City will try 'mandatory' recycling; Seymour casts deciding vote

LACONIA — For at least six months beginning on July 1 trash will not be collected at the curbside unless it is accompanied by recyclables as Mayor Mike Seymour broke the stalemate of a split City Council at a special meeting last night.
Following an hour of public comment and almost another of debate among the six councilors, the City Council found itself evenly divided between a "pay-as-you-throw" program and a so-called mandatory recycling program, leaving the decided vote with Seymour.
Earlier in the month, the mayor indicated that he would break an expected tie by voting for PAYT, but then began to waver in the face of popular opposition to the program before apparently reverting to his original position on the eve of the vote. But instead of calling for a vote on the two options, Seymour invited the council to consider introducing a mandatory recycling program for a trial period.
After a brief discussion, Councilor Brenda Baer (Ward 4) offered a motion for a six-month trial period. When the vote was taken the council was deadlocked with the three in favor of PAYT — Councilors Matt Lahey (Ward 2), Henry Lipman (Ward 3) and Bob Hamel Ward 5) — voting against the motion and Councilors Ava Doyle (Ward 1), Armand Bolduc (Ward 6) and Baer, who all preferred a mandatory program, voting in favor.
Seymour broke the deadlock by voting to introduce mandatory recycling for a six-month trial period.
Of three dozen residents gathered in the Council Chambers, 12 stepped to microphone to offer their opinions. Only two expressed unequivocal support for PAYT while seven spoke equally strongly against it.
"Enough is enough," said John McKenzie who estimated PAYT would cost his family of five between $300 and $600 a year. "I'm against it right off the bat. The cost would hurt our family." Doubting his estimates, Hamel explained that since he was putting one 30-gallon can of trash at the curb, he would only require one 30-gallon bag (at $1.75) a week under a PAYT program.
Marilyn Brown was one of two women who regularly recycle and asked "why should we be penalized?"
Lahey told her she was already being penalized since her property taxes were paying for trash collected from those who do not recycle. "You're doing the right thing and subsidizing the people who aren't," he said.
Former city councilor Dave Gammon questioned claims that PAYT would reduce the amount raised by property taxes. ""I'm totally against this," he declared. "I don't see the savings."
On the other hand, Arelene Barrett endorsed PAYT, reminding the councilors that "it's not just about the tax base. It's about the environment. It's not merely a garbage issue," she said, stressing that recycling was required to protect the natural environment.
"PAYT makes the most sense," said Dick Smith. He said that unless the cost of collecting, transporting and disposing of trash was reduced was reduced, residents would be faced with the choice between paying higher property taxes or accepting diminished municipal services.
Lipman opened with a similar argument when the councilors took up the issue, which he said "has been mischaracterized as a choice between mandatory recycling and PAYT. It's really a choice," he continued, "between what services we can provide while complying with the tax cap." He said that this year alone some $1-million in expenses have been transferred from the state to the city and explained that savings and efficiencies must be achieved to budget within the tax cap.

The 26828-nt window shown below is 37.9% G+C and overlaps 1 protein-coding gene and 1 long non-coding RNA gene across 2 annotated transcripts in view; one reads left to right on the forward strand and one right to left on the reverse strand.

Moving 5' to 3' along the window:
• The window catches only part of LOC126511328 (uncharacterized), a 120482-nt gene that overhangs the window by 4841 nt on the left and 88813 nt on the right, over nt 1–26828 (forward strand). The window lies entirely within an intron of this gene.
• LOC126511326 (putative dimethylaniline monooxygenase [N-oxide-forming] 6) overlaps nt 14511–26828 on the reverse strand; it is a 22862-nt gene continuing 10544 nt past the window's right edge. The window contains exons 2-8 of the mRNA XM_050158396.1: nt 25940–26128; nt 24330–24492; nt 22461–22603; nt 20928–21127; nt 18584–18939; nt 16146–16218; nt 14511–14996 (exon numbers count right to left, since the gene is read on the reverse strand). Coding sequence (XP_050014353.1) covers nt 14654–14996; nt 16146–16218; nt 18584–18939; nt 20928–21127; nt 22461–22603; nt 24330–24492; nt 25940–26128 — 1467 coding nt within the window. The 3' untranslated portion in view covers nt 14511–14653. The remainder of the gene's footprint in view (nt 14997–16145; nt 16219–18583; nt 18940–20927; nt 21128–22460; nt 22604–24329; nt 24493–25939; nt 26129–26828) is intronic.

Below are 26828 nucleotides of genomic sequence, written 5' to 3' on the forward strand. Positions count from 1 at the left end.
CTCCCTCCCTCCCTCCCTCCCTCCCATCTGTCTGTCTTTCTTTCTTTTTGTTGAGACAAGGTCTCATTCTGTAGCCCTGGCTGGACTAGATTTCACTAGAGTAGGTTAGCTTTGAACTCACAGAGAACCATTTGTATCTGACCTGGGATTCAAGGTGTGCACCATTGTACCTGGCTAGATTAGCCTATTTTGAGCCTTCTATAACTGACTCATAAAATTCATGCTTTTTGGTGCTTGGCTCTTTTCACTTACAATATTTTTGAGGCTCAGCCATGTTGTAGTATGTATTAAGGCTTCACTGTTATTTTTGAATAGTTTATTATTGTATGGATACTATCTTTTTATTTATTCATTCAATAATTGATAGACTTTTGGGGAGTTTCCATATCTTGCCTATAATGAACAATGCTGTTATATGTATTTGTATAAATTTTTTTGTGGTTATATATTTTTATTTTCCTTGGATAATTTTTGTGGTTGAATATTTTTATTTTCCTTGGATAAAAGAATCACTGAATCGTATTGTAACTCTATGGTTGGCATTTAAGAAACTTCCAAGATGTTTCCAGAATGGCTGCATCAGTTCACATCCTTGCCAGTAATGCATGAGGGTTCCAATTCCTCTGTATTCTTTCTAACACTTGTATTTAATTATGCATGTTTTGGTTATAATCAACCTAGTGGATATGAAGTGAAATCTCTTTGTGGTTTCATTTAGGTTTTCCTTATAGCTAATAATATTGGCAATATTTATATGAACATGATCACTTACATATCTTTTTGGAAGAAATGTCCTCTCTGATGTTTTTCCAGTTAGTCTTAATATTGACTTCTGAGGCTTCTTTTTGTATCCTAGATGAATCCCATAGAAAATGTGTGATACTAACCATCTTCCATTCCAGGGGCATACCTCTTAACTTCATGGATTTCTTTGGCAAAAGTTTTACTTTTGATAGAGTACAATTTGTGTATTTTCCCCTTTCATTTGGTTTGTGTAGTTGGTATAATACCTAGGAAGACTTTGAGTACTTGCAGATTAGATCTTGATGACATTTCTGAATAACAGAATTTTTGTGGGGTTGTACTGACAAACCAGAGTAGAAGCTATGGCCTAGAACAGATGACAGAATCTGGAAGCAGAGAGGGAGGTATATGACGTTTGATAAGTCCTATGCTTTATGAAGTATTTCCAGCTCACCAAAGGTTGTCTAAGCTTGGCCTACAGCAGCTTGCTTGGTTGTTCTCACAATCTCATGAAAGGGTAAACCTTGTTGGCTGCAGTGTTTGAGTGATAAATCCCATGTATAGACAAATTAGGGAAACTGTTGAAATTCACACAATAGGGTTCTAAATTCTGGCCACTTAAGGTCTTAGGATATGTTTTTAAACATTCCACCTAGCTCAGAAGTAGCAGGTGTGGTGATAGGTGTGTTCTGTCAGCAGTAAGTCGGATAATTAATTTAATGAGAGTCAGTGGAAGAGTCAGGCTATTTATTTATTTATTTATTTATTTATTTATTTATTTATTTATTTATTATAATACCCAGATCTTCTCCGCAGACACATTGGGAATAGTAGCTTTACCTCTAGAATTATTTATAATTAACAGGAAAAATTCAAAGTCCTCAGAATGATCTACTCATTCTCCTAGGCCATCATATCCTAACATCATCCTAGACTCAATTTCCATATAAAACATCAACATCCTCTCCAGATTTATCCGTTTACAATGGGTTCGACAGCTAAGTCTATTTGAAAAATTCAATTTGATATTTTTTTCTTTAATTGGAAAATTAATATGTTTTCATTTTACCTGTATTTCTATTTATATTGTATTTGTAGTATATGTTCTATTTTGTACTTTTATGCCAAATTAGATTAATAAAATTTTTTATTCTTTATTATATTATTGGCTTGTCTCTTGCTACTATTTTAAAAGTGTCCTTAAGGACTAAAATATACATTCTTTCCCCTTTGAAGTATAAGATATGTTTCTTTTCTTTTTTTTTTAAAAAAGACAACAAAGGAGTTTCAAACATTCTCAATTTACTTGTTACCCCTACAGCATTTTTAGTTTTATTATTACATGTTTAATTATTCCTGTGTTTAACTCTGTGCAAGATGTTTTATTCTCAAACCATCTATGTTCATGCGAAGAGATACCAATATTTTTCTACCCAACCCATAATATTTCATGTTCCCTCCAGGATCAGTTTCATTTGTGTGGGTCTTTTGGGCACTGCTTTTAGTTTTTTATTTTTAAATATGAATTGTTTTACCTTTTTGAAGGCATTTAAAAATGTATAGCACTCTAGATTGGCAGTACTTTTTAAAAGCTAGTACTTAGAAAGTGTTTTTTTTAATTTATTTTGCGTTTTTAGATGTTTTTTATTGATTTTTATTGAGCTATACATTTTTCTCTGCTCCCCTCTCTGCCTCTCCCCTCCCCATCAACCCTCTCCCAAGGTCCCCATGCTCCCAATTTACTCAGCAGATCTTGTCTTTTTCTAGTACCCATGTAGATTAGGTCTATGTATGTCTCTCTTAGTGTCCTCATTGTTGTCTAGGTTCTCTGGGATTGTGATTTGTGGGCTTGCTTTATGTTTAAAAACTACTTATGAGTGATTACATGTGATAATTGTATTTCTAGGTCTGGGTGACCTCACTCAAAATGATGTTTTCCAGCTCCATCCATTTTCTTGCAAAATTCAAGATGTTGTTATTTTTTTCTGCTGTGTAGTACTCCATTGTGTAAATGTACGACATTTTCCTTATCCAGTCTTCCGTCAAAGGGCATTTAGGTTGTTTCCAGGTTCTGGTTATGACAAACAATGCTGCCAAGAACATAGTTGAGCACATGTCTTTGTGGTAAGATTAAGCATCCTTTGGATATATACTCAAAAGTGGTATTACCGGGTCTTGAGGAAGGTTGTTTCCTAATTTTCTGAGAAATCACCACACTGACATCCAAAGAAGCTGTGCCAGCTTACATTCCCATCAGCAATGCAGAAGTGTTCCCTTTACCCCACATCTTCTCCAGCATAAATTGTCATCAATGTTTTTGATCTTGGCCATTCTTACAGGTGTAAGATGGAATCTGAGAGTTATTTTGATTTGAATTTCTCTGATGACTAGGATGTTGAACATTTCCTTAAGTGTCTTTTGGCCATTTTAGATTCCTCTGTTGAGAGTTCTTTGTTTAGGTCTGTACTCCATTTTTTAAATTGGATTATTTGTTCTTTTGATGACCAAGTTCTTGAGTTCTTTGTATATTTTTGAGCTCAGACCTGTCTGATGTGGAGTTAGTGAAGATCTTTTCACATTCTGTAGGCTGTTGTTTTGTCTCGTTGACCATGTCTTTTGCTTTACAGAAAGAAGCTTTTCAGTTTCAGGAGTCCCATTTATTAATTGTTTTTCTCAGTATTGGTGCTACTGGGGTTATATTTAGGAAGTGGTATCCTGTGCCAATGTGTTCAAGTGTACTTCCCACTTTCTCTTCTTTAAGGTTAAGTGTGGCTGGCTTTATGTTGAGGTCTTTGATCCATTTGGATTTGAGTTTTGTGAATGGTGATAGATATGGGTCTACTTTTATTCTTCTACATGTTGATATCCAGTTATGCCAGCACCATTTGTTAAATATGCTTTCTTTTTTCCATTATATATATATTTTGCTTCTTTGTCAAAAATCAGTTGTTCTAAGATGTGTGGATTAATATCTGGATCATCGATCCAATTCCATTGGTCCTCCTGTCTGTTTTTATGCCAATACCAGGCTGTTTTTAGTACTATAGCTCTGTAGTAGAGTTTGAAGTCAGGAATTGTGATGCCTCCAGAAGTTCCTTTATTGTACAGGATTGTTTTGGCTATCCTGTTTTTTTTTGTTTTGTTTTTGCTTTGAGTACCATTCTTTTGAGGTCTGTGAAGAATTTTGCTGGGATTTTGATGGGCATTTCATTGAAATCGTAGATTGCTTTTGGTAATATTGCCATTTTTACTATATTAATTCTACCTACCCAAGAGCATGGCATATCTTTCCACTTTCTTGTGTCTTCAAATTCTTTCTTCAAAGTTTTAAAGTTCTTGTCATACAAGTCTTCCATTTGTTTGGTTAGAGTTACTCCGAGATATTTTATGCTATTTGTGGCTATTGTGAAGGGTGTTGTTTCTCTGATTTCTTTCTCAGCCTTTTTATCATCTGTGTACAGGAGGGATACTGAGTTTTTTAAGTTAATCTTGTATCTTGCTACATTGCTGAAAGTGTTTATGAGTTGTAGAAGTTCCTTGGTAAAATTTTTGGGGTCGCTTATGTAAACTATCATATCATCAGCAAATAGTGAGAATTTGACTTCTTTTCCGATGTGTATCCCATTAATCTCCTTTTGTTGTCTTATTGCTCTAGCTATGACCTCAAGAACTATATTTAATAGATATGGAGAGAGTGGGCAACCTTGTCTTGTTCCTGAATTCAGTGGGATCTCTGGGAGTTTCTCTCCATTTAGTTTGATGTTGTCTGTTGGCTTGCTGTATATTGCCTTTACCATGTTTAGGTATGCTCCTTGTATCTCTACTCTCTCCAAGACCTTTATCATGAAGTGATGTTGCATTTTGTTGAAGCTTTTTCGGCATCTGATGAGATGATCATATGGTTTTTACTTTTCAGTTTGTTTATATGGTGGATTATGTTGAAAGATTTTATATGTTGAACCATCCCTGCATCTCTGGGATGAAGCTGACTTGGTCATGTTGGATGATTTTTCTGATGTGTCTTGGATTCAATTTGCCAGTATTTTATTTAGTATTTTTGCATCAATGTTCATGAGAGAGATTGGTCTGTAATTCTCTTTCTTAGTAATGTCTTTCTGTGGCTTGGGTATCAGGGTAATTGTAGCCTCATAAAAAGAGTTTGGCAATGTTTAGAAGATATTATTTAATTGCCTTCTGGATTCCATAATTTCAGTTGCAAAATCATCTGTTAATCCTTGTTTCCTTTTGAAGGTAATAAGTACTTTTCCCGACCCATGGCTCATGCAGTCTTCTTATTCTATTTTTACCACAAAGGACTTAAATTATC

Of the two options for reducing the solid waste budget, Lipman said that PAYT promised the greatest returns. Tacitly conceding the program is not popular, he said that "citizens have a responsibility to contribute to the quality of our community. We're asking the community to help us. We want you to help us help you."
Baer said that she had received 104 calls and e-mails, 84 of them in opposition to PAYT. Likewise, she recalled that at a public forum in 2011, 64-percent of those present opposed PAYT. She said that "one group is talking about money and one group is talking about what people want." She suggested that there are other ways to reduce spending and increases revenues without resorting to PAYT. Baer noted that the responsibility of city councilors is to represent their constituents.
"I listen to the people," echoed Bolduc, who said that nine of 10 people he heard from were against PAYT. Noting that the council deferred its decision to allow for a period of public comment, he said "we asked them to come forward and now we're telling them they did it for nothing."
Hamel, who read many of the same e-mails as Baer, suggested that as many as 70-percent of the comments betrayed a misunderstanding of the PAYT program. "The facts were wrong," he said.
Calling PAYT "a regressive fee," Doyle urged the council to weigh "the human cost." She stressed that the cost of the bags would burden already hard-pressed households.
Hamel pointed out that mandatory recycling would require collecting recyclables every week, which would cost an additional $90,000. In response to a question from Seymour, City Manager Scott Meyers said that since a mandatory program is projected to trim solid waste costs by $117,000 a year, the cost of weekly collection would reduce the net savings to $27,000.
After the vote, Seymour said that the community is on notice that if mandatory recycling fails to produce satisfactory results, PAYT will be introduced next year. "Is the community willing to step up?" he asked.